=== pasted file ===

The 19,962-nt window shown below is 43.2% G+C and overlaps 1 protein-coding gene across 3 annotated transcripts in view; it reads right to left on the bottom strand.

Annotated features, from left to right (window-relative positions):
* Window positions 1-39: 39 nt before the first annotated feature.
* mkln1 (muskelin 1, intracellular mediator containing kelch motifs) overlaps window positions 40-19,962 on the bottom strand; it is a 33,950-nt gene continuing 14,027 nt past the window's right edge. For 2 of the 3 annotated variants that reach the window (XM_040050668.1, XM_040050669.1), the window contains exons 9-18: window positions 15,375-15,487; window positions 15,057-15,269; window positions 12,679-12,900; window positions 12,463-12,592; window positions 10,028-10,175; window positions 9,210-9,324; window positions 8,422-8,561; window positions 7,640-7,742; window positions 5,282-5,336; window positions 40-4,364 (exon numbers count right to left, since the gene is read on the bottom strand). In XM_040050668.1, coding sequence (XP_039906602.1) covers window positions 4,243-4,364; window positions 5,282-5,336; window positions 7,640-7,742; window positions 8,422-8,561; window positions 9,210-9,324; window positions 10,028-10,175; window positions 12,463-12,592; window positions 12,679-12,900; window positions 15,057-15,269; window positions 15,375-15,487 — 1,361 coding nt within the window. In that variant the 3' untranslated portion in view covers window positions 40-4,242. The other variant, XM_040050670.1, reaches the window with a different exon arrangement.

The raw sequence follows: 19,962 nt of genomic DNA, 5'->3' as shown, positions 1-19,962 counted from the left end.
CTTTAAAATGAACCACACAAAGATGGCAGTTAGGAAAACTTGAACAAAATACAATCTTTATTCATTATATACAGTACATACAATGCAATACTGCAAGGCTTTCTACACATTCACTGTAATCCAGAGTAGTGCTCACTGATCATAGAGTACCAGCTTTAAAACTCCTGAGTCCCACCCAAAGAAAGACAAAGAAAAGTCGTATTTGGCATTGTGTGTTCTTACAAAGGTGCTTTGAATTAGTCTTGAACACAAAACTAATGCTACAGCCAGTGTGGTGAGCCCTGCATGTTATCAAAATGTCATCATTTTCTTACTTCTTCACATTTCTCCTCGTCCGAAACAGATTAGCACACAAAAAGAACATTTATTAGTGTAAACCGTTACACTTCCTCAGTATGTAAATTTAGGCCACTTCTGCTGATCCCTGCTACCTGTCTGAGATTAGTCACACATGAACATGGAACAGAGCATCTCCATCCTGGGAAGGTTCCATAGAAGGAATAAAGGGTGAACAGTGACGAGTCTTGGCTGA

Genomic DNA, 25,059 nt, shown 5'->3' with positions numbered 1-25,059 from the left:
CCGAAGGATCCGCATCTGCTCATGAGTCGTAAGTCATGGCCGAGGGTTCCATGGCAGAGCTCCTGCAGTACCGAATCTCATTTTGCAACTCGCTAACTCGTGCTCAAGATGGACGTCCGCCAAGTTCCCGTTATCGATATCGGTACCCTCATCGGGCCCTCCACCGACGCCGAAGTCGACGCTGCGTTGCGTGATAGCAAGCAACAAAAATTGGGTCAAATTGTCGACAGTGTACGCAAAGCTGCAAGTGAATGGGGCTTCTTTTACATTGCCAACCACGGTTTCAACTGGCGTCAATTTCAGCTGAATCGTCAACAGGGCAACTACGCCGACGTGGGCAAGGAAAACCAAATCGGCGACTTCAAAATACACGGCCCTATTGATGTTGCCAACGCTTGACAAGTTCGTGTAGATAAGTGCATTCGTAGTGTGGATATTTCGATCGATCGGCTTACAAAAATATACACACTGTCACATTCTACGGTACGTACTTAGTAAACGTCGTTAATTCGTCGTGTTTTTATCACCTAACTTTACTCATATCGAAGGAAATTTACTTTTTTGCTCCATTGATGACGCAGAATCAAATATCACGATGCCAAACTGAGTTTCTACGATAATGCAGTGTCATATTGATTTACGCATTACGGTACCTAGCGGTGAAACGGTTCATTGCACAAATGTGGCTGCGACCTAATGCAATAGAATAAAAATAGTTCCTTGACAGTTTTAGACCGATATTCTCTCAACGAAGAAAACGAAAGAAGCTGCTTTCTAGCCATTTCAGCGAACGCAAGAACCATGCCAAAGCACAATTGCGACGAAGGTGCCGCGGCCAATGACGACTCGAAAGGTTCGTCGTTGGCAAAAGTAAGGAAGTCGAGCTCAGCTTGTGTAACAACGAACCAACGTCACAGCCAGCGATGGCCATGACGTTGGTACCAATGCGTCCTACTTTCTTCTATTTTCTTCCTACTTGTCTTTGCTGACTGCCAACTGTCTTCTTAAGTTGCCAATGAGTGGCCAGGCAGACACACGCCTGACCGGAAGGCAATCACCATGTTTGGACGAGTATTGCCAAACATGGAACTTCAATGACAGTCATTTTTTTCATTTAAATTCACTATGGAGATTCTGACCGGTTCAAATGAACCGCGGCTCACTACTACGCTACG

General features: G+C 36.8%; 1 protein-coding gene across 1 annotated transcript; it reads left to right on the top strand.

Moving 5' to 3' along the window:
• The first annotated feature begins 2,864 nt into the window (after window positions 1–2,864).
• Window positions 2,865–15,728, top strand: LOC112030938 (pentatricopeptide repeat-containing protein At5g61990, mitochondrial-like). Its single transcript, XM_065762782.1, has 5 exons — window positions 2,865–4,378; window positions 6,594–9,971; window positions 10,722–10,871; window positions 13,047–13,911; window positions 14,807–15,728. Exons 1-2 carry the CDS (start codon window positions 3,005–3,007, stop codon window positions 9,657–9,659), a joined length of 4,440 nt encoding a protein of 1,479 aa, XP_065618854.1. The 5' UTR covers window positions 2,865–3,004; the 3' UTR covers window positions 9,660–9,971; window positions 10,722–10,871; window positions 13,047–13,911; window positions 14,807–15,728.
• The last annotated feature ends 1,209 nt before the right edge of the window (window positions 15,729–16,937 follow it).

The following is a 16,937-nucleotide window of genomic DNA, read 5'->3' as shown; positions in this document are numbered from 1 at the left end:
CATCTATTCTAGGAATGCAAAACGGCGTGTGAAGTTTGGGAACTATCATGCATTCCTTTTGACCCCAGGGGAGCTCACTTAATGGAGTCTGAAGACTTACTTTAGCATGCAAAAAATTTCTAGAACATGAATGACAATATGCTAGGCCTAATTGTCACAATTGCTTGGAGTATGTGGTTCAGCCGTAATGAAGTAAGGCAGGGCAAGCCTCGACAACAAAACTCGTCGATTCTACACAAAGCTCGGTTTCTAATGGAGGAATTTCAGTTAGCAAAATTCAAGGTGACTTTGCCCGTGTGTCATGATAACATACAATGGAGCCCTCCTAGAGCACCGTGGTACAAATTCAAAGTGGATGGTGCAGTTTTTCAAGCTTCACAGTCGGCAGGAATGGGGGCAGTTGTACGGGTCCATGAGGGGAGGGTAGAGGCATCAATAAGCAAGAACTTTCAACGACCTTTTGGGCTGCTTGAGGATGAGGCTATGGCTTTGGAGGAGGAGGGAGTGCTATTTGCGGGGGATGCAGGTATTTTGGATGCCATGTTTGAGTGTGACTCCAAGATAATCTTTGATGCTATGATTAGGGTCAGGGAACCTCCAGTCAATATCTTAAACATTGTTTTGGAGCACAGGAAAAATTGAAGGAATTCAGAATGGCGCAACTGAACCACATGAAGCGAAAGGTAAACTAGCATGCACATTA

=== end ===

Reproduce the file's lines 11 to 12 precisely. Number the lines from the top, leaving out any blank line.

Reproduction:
• The first annotated feature begins 2,864 nt into the window (after window positions 1–2,864).
• Window positions 2,865–15,728, top strand: LOC112030938 (pentatricopeptide repeat-containing protein At5g61990, mitochondrial-like). Its single transcript, XM_065762782.1, has 5 exons — window positions 2,865–4,378; window positions 6,594–9,971; window positions 10,722–10,871; window positions 13,047–13,911; window positions 14,807–15,728. Exons 1-2 carry the CDS (start codon window positions 3,005–3,007, stop codon window positions 9,657–9,659), a joined length of 4,440 nt encoding a protein of 1,479 aa, XP_065618854.1. The 5' UTR covers window positions 2,865–3,004; the 3' UTR covers window positions 9,660–9,971; window positions 10,722–10,871; window positions 13,047–13,911; window positions 14,807–15,728.